Zap your old microwave into a postbox that delivers
By Wendy Becktold
Whether you see it as a technological miracle freeing you from culinary drudgery or a nutrient-killing foe of the family meal, the microwave oven is here to stay—more than 90 percent of American homes have one. Like most modern appliances, though, it's pretty useless once it breaks. But even when lifeless, it can serve as a sturdy, weatherproof box perfectly sized for letters and small packages.
Turning your microwave into a mailbox is less far-fetched than it sounds. True, you have to make sure it meets U.S. Postal Service specs (e.g., it must be 41 to 45 inches high) and outwit the machine's tamper-proof features to extract the guts. You also have to be ultra-cautious with the capacitor, which can electrocute you even when the oven is unplugged.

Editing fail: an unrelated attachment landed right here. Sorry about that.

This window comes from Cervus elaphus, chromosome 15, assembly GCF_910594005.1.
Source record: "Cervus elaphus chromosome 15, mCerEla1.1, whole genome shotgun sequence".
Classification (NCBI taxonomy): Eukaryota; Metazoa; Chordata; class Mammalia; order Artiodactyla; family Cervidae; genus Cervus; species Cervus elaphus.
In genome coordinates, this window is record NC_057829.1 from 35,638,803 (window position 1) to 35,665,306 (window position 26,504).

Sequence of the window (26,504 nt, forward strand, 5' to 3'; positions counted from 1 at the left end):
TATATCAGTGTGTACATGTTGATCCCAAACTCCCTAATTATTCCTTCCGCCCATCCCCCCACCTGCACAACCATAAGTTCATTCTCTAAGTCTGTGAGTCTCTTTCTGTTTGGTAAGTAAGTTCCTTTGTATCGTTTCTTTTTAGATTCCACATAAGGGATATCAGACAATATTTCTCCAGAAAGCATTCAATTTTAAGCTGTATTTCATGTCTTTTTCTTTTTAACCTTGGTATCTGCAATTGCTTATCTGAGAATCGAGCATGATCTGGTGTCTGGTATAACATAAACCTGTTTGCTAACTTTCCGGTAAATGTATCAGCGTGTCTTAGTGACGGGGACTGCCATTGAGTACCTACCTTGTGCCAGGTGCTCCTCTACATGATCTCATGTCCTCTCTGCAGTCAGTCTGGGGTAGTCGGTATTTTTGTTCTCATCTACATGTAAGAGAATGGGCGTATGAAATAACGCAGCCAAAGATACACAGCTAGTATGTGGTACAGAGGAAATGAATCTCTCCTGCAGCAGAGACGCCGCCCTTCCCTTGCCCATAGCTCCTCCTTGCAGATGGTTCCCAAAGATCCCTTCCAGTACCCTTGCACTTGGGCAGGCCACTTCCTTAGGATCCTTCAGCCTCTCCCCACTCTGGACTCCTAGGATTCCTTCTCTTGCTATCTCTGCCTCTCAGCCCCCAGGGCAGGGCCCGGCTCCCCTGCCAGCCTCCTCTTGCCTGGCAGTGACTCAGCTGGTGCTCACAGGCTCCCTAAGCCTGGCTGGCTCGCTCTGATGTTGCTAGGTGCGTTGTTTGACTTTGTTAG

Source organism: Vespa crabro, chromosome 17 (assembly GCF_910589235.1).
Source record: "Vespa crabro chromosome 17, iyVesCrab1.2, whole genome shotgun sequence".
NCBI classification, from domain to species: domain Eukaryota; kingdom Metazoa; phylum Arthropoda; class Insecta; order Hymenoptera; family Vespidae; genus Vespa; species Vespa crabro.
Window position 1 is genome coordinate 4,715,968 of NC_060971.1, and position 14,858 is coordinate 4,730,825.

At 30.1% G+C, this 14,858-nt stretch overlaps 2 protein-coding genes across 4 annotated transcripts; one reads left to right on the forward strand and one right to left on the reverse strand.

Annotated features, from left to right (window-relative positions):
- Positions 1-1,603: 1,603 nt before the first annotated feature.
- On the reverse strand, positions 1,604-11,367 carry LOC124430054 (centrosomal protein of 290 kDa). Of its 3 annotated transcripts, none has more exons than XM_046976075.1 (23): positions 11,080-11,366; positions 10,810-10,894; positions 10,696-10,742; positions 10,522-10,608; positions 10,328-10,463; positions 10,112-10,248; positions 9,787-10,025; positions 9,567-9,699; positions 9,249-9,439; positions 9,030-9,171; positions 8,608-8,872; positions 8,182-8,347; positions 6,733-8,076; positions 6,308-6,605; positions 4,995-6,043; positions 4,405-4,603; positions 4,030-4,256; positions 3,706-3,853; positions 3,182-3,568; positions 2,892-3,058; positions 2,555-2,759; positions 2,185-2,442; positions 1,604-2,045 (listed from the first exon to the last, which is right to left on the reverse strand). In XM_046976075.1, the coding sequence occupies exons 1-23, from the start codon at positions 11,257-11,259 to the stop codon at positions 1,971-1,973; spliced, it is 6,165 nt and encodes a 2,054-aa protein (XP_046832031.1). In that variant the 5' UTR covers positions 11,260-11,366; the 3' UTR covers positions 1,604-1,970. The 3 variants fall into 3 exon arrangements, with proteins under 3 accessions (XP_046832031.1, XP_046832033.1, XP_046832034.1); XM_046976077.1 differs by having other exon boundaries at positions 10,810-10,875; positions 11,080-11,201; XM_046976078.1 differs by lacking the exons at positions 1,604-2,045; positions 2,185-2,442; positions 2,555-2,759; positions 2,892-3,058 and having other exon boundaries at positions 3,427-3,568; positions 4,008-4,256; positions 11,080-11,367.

Fortunately, help abounds. I got some from a local community workshop, where I also borrowed a chop saw to fashion a wooden post. Once I received the proper instruction, it was no big deal—and I found inordinate satisfaction in turning an artifact of the electronic age into a receptacle for snail mail.
DIFFICULTY LEVEL: 8 | CONSTRUCTION TIME: 2 hours
You need to know how to handle the capacitor, or know someone who does.
What You'll Need:
- Set of screwdrivers (different sizes)
- Wire cutters
- Alligator clips
- 2 L brackets
- Wood post (approximately 5¾ feet in length: 41 to 45 inches aboveground; 24 inches belowground ground)*
- Wood platform (approximately one-inch thick; sized to the width and length of your microwave)*
- Electric drill
- Two bolts (big enough to penetrate the wood platform and the bottom of the microwave)
- 12 wood screws
* Visit the U.S. Postal Service website for exact mailbox specifications.
Based on a project by Liz Martin on instructables.com. Decals are Blik's Eames Crosspatch Combo.